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Carvana Shares are Stalling Out… But Maybe Not for Long Carvana (NYSE: CVNA), an e-commerce platform for buying and selling used cars, is set to report its first quarter earnings tomorrow after the bell. Shares have been stuck in neutral since the turn of the calendar, but the magnitude of Carvana's long-term opportunity could send shares a lot higher.

By Nick Vasco

This story originally appeared on MarketBeat contributor/ via MarketBeat

Carvana (NYSE: CVNA), an e-commerce platform for buying and selling used cars, is set to report its first-quarter earnings tomorrow after the bell. CVNA shares have been stuck in neutral since the turn of the calendar – rising interest rates appear to be the culprit.

In case you aren't aware, higher interest rates hurt high-flying growth stocks disproportionately because most of their cash flows are projected to come far into the future.

But if Carvana reaches its full potential as a company, higher interest rates – assuming nothing crazy happens in the bond market – won't be able to hold the stock back.

A look at Carvana's recent performance gives us a sense of the company's long-term potential. But at the same time, it shows where Carvana has some work to do.

Carvana's Sales Exceeded Expectations in Q4, But Earnings Missed

In the fourth quarter, Carvana generated $1.83 billion in revenue, up 65% yoy and above consensus estimates of $1.6 billion. Earnings were a different story, with Carvana's 87 cents per share loss even worse than Wall Street's expectation for a 47 cents per share loss.

That strong revenue growth combined with an earnings-per-share loss was no anomaly. For full-year 2020, Carvana grew revenue 42% yoy to $5.59 billion, but lost $2.63 a share.

You'd love to see better earnings, but Carvana is moving in the right direction. 2020 was the seventh straight year of EBITDA margin improvement for Carvana. Management expects to extend that streak to eight years in 2020.

Carvana's rising gross profit per unit (GPU) is largely responsible for the improving EBITDA margin. In 2020, the used car platform also increased GPU for the seventh consecutive year. And it's not like Carvana's GPU is inching higher; it has increased $400 or more for each of those seven years and currently stands at more than $3,000.

If Carvana hopes to continue improving its margins, it will need to buy a large percentage of its inventory direct from customers. By doing that, Carvana is able to get cars for a lower price than at auction, where the company is forced to bid against a number of interested buyers.

Top-line growth is another path to profitability, since fixed costs are spread out as more units are sold. Carvana, it turns out, is likely to experience a lot of top-line growth moving forward.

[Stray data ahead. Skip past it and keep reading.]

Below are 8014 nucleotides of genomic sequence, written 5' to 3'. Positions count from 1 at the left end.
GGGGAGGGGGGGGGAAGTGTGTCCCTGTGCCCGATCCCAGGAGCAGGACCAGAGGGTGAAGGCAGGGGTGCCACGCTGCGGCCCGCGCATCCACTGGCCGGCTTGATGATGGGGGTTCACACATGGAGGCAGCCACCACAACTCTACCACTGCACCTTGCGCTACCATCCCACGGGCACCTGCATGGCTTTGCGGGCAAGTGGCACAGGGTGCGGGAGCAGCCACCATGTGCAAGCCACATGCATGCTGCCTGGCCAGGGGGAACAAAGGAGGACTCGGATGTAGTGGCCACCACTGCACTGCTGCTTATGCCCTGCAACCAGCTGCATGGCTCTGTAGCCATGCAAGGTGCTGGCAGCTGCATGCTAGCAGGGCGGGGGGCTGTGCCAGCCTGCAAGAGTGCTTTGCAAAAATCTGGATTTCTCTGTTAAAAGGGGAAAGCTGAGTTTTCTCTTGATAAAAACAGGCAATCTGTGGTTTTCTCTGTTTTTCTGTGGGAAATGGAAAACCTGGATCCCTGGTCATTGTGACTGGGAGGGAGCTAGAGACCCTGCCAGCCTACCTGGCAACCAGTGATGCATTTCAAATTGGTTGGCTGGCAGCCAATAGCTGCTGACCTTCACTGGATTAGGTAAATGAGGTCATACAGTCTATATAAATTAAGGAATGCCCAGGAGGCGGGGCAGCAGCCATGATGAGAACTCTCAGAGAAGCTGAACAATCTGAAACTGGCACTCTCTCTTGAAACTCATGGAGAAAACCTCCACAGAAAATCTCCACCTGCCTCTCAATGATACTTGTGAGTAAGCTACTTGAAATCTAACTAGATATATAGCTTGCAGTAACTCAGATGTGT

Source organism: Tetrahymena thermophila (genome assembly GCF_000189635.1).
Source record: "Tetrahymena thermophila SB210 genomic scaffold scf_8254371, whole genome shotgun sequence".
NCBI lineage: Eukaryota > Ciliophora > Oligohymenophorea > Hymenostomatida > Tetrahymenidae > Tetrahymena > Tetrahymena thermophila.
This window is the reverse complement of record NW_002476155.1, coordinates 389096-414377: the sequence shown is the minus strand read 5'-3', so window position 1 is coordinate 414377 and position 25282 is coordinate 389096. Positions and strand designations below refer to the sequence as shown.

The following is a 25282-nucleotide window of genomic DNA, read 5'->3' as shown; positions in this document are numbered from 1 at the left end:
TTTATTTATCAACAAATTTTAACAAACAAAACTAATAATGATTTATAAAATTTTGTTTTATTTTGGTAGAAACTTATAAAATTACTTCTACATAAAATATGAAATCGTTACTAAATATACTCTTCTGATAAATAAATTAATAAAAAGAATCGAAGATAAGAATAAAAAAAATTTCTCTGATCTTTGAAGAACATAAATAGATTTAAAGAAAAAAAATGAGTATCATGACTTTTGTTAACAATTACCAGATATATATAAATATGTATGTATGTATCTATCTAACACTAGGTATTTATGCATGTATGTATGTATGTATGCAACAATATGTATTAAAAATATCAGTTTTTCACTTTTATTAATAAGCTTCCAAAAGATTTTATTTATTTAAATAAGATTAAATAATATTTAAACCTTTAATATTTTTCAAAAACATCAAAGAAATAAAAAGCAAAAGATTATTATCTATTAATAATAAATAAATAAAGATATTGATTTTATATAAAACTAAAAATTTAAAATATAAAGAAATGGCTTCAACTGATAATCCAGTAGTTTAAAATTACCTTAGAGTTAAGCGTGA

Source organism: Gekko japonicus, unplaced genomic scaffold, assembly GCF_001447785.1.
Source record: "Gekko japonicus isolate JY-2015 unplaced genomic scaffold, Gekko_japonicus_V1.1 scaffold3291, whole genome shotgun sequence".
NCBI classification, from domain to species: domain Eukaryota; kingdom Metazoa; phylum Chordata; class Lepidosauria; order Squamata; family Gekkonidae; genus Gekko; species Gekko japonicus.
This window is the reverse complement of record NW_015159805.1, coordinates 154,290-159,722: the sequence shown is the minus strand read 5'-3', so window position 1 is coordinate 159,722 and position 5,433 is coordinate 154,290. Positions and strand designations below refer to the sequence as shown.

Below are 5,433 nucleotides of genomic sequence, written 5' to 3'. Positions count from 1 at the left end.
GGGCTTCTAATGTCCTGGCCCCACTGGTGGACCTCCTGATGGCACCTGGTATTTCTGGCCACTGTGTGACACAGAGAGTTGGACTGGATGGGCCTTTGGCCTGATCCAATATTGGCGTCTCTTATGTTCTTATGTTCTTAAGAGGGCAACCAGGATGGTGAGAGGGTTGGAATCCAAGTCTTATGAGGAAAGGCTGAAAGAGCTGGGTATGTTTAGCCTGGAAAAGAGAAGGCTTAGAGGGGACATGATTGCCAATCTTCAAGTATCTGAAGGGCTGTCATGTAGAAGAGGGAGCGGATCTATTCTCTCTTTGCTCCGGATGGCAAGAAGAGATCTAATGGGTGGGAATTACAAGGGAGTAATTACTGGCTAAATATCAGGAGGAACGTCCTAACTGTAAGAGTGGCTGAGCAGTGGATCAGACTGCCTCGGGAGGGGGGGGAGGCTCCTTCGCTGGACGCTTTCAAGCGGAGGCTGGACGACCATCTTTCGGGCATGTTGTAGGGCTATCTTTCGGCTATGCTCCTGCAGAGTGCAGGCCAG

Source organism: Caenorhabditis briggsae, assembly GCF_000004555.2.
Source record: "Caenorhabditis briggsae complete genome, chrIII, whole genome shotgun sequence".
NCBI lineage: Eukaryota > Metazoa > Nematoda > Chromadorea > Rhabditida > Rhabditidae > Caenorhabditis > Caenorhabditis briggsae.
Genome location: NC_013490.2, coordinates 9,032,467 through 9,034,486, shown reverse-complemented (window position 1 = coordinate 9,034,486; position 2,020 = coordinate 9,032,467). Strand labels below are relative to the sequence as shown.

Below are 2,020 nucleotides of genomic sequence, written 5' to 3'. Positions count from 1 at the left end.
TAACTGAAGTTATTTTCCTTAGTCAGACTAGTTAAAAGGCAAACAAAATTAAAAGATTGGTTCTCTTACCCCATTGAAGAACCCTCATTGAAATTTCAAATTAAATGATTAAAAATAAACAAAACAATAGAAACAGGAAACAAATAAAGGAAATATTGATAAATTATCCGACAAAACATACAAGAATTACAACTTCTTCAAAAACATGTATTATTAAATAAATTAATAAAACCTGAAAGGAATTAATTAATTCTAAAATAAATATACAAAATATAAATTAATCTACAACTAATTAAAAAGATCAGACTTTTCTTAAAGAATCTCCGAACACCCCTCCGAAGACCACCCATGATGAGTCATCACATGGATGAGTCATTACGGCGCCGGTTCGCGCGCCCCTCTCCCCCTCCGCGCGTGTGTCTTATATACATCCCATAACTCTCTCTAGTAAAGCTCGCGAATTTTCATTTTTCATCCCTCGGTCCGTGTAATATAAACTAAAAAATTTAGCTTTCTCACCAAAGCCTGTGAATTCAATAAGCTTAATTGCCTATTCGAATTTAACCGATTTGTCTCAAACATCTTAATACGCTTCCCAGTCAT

Carvana Has Potential… Serious Potential

There were 38.4 million used vehicle sales in 2020, down 6% yoy. Carvana sold 244,111 vehicles to retail buyers in 2020, up 37%. That means that Carvana handled just one out of every 157 used car transactions.

Buying a used car through a vending machine isn't for everyone, but you can bet that millions of people are unhappy with the traditional used car buying process. Who likes getting pressured by pushy used car salesmen or spending hours scrolling through Craigslist?

Yes, there are other alternatives, but Carvana may be the most convenient. And they are all over the place. Carvana recently announced that it would offer as-soon-as-next-day touchless home delivery to Ogden, Utah residents. Ogden is becoming the 279th city to get that delivery service.It's impossible to say just how big Carvana will get. But if the company eventually handles one out of every ten used car transactions – which seems pretty reasonable – its sales would rise more than tenfold from here.

How Should You Play Carvana?

Carvana is trading at 5.6x forward sales and the company is not expected to turn a profit in 2021. But the magnitude of Carvana's opportunity makes shares a good long-term risk-reward.

But is now the time to get in?

To answer that, let's first turn our attention to the chart.

On April 26, Carvana broke above $290 a share on high volume. Over the previous six weeks, shares had been rangebound between around $240 and $290. In the six sessions since the breakout, CVNA shares have pulled back to the 50-day moving average on light volume, culminating in a reversal on high volume yesterday.

While shares still face resistance in the $310 to $320 range, Carvana looks primed for a rally towards those levels – from a purely technical standpoint. But with earnings set to be released tomorrow, it may be best to sit on the sidelines. If Carvana beats expectations, and shares eclipse the recent highs, you can consider getting in. And if that doesn't happen, then nothing lost.

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